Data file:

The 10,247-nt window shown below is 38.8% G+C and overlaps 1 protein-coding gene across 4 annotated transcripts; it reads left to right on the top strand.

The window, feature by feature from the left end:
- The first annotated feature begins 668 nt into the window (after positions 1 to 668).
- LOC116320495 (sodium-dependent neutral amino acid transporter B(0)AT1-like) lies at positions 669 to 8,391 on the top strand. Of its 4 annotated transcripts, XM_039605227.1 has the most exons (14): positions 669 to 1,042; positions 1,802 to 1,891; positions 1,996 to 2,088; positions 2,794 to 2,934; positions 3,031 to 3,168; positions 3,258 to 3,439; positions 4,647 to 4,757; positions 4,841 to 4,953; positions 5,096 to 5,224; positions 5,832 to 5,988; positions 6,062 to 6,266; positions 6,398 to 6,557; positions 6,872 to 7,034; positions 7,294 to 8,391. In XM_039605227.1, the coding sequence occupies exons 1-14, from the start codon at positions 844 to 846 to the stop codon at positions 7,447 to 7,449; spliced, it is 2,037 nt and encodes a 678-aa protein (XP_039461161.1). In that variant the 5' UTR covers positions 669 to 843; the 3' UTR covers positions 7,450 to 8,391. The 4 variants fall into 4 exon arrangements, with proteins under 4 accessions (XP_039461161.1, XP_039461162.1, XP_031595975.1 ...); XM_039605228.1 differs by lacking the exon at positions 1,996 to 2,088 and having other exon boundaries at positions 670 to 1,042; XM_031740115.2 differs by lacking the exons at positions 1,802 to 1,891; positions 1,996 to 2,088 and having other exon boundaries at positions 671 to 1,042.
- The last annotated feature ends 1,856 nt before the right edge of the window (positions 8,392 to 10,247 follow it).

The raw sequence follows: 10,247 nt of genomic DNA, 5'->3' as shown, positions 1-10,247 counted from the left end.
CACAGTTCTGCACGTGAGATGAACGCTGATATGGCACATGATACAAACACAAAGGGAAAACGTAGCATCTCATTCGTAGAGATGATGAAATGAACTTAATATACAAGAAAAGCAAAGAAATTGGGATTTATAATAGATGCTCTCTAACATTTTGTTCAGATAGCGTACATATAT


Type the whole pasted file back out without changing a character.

The 10,247-nt window shown below is 38.8% G+C and overlaps 1 protein-coding gene across 4 annotated transcripts; it reads left to right on the top strand.

The window, feature by feature from the left end:
- The first annotated feature begins 668 nt into the window (after positions 1 to 668).
- LOC116320495 (sodium-dependent neutral amino acid transporter B(0)AT1-like) lies at positions 669 to 8,391 on the top strand. Of its 4 annotated transcripts, XM_039605227.1 has the most exons (14): positions 669 to 1,042; positions 1,802 to 1,891; positions 1,996 to 2,088; positions 2,794 to 2,934; positions 3,031 to 3,168; positions 3,258 to 3,439; positions 4,647 to 4,757; positions 4,841 to 4,953; positions 5,096 to 5,224; positions 5,832 to 5,988; positions 6,062 to 6,266; positions 6,398 to 6,557; positions 6,872 to 7,034; positions 7,294 to 8,391. In XM_039605227.1, the coding sequence occupies exons 1-14, from the start codon at positions 844 to 846 to the stop codon at positions 7,447 to 7,449; spliced, it is 2,037 nt and encodes a 678-aa protein (XP_039461161.1). In that variant the 5' UTR covers positions 669 to 843; the 3' UTR covers positions 7,450 to 8,391. The 4 variants fall into 4 exon arrangements, with proteins under 4 accessions (XP_039461161.1, XP_039461162.1, XP_031595975.1 ...); XM_039605228.1 differs by lacking the exon at positions 1,996 to 2,088 and having other exon boundaries at positions 670 to 1,042; XM_031740115.2 differs by lacking the exons at positions 1,802 to 1,891; positions 1,996 to 2,088 and having other exon boundaries at positions 671 to 1,042.
- The last annotated feature ends 1,856 nt before the right edge of the window (positions 8,392 to 10,247 follow it).

The raw sequence follows: 10,247 nt of genomic DNA, 5'->3' as shown, positions 1-10,247 counted from the left end.
CACAGTTCTGCACGTGAGATGAACGCTGATATGGCACATGATACAAACACAAAGGGAAAACGTAGCATCTCATTCGTAGAGATGATGAAATGAACTTAATATACAAGAAAAGCAAAGAAATTGGGATTTATAATAGATGCTCTCTAACATTTTGTTCAGATAGCGTACATATAT